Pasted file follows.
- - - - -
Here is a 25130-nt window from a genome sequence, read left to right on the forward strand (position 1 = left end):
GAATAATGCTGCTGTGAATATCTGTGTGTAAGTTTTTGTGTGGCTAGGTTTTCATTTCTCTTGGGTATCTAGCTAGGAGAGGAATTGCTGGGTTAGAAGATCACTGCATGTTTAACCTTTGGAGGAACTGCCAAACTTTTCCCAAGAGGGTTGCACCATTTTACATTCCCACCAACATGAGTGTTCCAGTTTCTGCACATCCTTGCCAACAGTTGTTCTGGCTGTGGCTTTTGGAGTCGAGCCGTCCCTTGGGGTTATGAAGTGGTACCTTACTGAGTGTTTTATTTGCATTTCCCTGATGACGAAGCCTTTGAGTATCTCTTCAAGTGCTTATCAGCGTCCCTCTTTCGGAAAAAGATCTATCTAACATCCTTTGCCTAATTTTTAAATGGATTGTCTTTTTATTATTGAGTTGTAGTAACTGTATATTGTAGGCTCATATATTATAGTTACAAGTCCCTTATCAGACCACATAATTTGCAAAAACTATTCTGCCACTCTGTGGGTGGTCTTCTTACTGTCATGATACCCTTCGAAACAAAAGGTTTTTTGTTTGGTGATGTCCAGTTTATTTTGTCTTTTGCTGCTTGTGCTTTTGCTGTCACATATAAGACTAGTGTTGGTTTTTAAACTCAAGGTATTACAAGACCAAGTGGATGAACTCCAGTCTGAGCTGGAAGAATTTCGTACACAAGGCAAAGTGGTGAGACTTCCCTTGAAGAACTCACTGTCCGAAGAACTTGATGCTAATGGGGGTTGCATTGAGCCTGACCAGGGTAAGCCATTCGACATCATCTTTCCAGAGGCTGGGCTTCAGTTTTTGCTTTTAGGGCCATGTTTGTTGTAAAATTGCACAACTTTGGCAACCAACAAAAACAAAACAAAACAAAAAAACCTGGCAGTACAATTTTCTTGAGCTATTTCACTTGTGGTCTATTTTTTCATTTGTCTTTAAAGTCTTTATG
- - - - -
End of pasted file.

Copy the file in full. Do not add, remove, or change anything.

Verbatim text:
Here is a 25130-nt window from a genome sequence, read left to right on the forward strand (position 1 = left end):
GAATAATGCTGCTGTGAATATCTGTGTGTAAGTTTTTGTGTGGCTAGGTTTTCATTTCTCTTGGGTATCTAGCTAGGAGAGGAATTGCTGGGTTAGAAGATCACTGCATGTTTAACCTTTGGAGGAACTGCCAAACTTTTCCCAAGAGGGTTGCACCATTTTACATTCCCACCAACATGAGTGTTCCAGTTTCTGCACATCCTTGCCAACAGTTGTTCTGGCTGTGGCTTTTGGAGTCGAGCCGTCCCTTGGGGTTATGAAGTGGTACCTTACTGAGTGTTTTATTTGCATTTCCCTGATGACGAAGCCTTTGAGTATCTCTTCAAGTGCTTATCAGCGTCCCTCTTTCGGAAAAAGATCTATCTAACATCCTTTGCCTAATTTTTAAATGGATTGTCTTTTTATTATTGAGTTGTAGTAACTGTATATTGTAGGCTCATATATTATAGTTACAAGTCCCTTATCAGACCACATAATTTGCAAAAACTATTCTGCCACTCTGTGGGTGGTCTTCTTACTGTCATGATACCCTTCGAAACAAAAGGTTTTTTGTTTGGTGATGTCCAGTTTATTTTGTCTTTTGCTGCTTGTGCTTTTGCTGTCACATATAAGACTAGTGTTGGTTTTTAAACTCAAGGTATTACAAGACCAAGTGGATGAACTCCAGTCTGAGCTGGAAGAATTTCGTACACAAGGCAAAGTGGTGAGACTTCCCTTGAAGAACTCACTGTCCGAAGAACTTGATGCTAATGGGGGTTGCATTGAGCCTGACCAGGGTAAGCCATTCGACATCATCTTTCCAGAGGCTGGGCTTCAGTTTTTGCTTTTAGGGCCATGTTTGTTGTAAAATTGCACAACTTTGGCAACCAACAAAAACAAAACAAAACAAAAAAACCTGGCAGTACAATTTTCTTGAGCTATTTCACTTGTGGTCTATTTTTTCATTTGTCTTTAAAGTCTTTATG